Educated - a memoir:
One of the best books I’ve ever read. I really can’t recommend this strongly enough. In Educated
, Tara Westover tells her story, from an upbringing in a family of survivalists in the mountains of Idaho to her ‘escape’ and subsequent education in later years. I’m really not doing it justice in this description, but it’s gripping, incredibly well written, and extremely thought-provoking throughout.
How we learn to move:
Another great book
, but this one is more discipline-specific. Rob Gray provides an excellent introduction to many skill acquisition concepts, always explicitly informed by research. His storytelling abilities are inspiring, explaining complex topics through relatable and entertaining examples.
Thinking through doing:
Following on from Rob’s book above, I believe a good understanding of principles related to motor control and skill acquisition is essential for a biomechanist. This paper
by Carl Woods and Keith Davids explores the idea that we think through making and doing, rather than making and doing through thinking. Like anything from these authors, it’s well worth a read.
Conservation of energy:
Not a read, but a short watch. This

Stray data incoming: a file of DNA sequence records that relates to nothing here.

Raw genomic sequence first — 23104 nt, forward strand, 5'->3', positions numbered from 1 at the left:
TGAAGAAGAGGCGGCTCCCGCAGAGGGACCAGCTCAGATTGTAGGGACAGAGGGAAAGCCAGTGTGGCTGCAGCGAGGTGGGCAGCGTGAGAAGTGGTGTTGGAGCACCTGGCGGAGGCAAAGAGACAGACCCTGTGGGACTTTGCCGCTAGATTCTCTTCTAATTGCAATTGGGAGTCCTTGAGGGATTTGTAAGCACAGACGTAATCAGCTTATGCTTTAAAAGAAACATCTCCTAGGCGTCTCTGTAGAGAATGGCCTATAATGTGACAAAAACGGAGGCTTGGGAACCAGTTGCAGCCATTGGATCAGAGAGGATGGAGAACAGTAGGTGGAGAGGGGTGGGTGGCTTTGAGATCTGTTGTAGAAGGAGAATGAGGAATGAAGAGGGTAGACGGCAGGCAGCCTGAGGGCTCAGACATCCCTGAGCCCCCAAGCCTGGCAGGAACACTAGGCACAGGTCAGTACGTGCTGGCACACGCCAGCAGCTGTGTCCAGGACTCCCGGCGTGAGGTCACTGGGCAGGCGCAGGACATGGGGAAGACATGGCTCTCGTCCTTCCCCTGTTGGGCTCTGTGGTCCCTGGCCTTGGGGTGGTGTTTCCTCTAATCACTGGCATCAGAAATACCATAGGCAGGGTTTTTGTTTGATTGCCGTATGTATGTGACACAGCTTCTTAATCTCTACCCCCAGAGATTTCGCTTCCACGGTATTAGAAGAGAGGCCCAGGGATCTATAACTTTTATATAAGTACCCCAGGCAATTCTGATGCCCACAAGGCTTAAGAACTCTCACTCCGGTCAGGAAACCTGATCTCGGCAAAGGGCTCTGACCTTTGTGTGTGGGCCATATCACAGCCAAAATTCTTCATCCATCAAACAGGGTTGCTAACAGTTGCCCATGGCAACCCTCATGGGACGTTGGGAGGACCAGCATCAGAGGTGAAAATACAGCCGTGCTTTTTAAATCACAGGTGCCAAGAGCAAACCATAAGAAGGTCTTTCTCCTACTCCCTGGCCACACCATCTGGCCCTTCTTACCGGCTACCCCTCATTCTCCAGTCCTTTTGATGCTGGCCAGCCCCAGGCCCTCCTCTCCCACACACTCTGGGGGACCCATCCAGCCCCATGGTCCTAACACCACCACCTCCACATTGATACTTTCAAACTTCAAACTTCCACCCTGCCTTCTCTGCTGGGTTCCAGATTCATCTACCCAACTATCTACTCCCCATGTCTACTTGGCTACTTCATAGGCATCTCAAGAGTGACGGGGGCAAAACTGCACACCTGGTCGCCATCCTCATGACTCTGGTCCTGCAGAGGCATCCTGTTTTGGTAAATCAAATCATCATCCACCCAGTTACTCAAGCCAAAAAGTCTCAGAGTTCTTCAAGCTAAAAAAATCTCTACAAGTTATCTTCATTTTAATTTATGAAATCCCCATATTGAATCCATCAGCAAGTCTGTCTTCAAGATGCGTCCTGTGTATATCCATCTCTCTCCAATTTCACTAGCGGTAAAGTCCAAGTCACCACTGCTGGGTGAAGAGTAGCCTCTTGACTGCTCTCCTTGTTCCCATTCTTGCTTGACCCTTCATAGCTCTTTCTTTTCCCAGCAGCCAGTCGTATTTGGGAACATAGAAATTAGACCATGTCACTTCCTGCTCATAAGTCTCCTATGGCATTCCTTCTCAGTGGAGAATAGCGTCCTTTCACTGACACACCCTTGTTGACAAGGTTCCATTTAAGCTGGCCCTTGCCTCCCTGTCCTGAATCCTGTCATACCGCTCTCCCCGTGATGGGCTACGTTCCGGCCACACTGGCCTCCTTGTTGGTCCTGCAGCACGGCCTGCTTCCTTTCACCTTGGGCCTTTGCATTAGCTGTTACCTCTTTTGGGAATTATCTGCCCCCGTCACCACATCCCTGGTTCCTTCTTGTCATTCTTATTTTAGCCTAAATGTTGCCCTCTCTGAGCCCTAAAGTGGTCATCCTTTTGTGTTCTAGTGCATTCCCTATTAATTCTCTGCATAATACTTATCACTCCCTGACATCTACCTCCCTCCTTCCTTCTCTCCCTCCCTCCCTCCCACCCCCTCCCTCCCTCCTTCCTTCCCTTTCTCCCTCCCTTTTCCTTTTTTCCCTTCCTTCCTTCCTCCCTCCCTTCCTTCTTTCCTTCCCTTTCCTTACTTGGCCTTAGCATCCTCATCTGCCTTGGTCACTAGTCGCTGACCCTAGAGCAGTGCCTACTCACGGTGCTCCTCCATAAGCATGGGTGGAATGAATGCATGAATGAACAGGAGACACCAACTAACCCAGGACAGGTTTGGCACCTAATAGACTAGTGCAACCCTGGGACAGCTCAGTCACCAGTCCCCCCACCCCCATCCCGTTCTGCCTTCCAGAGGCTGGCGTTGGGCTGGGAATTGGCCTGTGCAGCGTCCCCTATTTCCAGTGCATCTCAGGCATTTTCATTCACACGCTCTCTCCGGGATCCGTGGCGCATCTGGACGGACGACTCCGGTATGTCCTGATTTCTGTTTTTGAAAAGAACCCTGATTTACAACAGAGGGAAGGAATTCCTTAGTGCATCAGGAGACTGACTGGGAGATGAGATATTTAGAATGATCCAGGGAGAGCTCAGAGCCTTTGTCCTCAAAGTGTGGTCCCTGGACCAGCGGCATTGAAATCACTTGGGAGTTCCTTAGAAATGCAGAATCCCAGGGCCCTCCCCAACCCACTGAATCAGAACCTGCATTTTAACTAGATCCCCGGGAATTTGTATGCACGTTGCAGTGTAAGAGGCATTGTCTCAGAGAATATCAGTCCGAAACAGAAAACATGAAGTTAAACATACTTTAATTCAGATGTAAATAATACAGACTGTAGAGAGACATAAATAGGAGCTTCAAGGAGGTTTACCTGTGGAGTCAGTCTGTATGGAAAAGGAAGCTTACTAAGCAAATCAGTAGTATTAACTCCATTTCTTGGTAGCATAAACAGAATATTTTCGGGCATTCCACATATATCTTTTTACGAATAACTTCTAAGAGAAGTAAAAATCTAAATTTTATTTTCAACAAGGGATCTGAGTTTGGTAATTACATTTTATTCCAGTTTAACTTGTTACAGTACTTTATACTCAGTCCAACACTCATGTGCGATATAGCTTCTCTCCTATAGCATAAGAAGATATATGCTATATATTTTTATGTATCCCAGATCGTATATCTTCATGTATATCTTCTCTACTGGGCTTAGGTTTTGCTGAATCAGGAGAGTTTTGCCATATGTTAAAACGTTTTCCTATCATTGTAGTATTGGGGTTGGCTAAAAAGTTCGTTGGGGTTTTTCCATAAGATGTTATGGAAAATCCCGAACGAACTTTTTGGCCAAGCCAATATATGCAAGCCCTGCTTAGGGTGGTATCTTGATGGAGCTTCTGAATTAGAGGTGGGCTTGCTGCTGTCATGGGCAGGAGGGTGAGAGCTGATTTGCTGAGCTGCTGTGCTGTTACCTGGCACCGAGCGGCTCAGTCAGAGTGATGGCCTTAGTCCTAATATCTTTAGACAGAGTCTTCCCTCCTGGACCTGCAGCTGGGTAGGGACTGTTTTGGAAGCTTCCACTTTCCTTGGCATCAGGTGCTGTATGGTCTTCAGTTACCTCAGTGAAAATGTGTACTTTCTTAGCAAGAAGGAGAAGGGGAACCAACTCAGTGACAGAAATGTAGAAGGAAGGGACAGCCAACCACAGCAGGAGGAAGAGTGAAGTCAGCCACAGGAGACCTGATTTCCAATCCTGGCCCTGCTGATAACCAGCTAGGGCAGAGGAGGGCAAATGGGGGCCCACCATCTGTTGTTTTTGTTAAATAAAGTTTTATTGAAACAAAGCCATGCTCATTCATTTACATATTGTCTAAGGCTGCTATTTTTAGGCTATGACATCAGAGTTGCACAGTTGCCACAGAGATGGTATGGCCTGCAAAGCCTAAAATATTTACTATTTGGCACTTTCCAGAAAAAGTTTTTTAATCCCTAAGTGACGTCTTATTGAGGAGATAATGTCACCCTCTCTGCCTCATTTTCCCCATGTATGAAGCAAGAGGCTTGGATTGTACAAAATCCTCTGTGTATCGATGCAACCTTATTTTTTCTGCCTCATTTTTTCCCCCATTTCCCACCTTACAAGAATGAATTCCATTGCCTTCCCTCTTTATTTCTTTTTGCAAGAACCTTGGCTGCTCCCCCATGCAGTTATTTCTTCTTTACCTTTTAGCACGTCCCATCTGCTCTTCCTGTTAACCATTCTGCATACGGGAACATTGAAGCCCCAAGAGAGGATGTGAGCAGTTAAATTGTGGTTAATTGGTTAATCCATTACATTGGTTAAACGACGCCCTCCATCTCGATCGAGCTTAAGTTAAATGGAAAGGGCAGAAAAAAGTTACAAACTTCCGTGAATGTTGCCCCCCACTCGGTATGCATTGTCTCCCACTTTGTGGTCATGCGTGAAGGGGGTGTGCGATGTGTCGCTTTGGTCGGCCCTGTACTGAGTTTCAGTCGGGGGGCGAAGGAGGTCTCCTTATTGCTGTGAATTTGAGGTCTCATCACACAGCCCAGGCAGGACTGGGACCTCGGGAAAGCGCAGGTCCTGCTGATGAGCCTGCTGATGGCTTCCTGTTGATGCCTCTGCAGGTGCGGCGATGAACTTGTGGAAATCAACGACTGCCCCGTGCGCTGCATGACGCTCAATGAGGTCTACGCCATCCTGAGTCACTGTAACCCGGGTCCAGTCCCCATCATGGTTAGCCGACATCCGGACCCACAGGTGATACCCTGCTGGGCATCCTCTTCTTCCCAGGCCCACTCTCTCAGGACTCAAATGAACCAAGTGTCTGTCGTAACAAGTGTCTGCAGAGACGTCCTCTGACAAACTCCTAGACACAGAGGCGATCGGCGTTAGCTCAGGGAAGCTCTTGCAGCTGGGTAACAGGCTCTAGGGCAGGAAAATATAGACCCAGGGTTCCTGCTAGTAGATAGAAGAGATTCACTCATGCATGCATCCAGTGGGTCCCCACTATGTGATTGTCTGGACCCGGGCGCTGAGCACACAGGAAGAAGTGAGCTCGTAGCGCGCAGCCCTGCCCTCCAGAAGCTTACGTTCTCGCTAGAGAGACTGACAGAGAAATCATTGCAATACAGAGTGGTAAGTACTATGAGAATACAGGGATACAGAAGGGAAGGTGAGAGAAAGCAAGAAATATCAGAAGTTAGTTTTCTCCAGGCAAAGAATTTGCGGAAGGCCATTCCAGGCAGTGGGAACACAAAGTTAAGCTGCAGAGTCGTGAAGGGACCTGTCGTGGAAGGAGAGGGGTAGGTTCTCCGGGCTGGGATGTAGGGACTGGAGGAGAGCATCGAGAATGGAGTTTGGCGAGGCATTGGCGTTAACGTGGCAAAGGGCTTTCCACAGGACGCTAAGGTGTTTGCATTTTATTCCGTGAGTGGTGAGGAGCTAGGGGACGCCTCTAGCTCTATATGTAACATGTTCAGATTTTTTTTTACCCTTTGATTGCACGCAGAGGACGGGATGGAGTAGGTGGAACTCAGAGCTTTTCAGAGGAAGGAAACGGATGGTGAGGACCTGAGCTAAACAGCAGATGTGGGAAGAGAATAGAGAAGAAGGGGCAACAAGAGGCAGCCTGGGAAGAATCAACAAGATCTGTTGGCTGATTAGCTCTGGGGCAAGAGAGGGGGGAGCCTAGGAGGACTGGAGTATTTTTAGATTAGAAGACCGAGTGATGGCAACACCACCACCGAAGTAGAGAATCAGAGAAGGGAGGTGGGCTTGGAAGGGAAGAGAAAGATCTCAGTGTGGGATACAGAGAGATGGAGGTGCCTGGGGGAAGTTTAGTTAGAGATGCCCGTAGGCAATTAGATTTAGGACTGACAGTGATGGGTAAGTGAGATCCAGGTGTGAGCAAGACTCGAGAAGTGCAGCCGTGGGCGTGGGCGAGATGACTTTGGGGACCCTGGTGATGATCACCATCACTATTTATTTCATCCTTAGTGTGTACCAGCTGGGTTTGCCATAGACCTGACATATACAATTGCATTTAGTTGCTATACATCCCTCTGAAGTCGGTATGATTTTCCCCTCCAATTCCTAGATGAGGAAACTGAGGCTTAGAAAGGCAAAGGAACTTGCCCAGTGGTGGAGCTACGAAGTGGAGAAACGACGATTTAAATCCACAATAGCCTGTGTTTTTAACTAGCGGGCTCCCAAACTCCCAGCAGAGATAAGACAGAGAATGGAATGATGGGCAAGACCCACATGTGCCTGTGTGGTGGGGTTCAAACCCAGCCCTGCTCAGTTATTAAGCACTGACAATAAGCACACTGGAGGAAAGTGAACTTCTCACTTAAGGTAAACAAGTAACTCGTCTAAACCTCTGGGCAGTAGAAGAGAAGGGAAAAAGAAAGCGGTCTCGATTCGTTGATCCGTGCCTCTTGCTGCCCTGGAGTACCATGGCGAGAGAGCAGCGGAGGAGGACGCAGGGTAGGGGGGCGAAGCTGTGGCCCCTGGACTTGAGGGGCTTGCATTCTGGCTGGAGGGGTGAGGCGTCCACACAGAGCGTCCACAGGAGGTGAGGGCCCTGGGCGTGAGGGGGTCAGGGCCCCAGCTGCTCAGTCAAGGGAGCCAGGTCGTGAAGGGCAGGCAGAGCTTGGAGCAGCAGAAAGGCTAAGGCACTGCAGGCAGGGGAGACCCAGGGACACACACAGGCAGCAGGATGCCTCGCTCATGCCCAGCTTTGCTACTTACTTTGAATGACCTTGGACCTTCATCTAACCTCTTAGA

is a fantastic way for a lecturer to demonstrate the conversion between potential and kinetic energy. Always helps to add a bit of danger to the situation!
On the subject of teaching, ISBS published a series of problem-based learning session plans based on last year’s conference workshop. All eight can be accessed here
, including mine
using netball/basketball shooting for projectile motion.
SPM amplitude or temporal effects:
As many know from my tutorial videos
, I’m a big fan of the work Todd Pataky and colleagues have done in providing open-source code and resources for the use of statistical parametric mapping (SPM) within biomechanics. Their latest work
includes a method for simultaneously assessing the temporal and amplitude effects. Previously, we would get significant differences and be unsure if it was due to changes in magnitude or timing of our kinetic or kinematic variables. This follows on from previous work
that used separate SPM tests to assess the timing and magnitude effects.
Effects of wobbling masses:
We know that soft tissue displaces relative to the underlying bone following an impact. This has been incorporated within simulation models
to more accurately match experimental ground reaction forces. However, this new article
shows that wobbling masses can affect joint kinetics during running, suggesting that they should perhaps be incorporated within inverse dynamics analyses. We recently
suggested similar for effects of joint compliance, so it is great to see these aspects being assessed and reported.